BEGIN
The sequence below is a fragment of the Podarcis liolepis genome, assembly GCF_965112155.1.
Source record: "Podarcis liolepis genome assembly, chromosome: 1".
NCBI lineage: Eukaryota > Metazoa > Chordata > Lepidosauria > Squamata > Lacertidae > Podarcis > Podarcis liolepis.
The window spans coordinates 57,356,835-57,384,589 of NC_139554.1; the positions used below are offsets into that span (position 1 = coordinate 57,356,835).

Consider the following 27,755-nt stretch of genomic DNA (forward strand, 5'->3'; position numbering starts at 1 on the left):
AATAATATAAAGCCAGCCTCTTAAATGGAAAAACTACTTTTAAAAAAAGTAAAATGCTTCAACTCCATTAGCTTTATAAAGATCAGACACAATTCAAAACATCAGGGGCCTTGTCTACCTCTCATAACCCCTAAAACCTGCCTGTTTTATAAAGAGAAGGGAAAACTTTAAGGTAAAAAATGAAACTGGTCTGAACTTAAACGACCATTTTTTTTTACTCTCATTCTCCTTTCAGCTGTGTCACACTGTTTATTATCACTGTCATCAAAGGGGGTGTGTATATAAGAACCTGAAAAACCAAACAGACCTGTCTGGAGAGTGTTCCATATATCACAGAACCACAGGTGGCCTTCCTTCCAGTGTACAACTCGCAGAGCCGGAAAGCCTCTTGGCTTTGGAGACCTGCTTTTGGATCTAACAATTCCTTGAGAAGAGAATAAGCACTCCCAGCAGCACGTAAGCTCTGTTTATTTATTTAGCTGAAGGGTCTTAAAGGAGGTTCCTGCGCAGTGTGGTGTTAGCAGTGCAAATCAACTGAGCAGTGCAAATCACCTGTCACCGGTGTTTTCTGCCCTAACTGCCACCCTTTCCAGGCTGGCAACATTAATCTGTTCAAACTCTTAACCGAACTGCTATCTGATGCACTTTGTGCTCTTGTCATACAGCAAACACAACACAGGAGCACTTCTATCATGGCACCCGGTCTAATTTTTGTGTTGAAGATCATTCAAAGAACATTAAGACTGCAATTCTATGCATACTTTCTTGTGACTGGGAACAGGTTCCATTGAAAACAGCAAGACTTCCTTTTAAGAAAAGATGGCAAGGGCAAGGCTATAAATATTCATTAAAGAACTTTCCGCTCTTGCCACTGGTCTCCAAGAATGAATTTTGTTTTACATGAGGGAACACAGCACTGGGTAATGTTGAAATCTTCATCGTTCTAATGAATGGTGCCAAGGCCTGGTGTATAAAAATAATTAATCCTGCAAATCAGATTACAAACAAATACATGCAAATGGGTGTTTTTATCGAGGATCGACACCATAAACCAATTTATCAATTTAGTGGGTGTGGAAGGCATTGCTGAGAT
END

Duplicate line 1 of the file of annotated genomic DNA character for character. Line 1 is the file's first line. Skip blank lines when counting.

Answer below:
The sequence below is a fragment of the Podarcis liolepis genome, assembly GCF_965112155.1.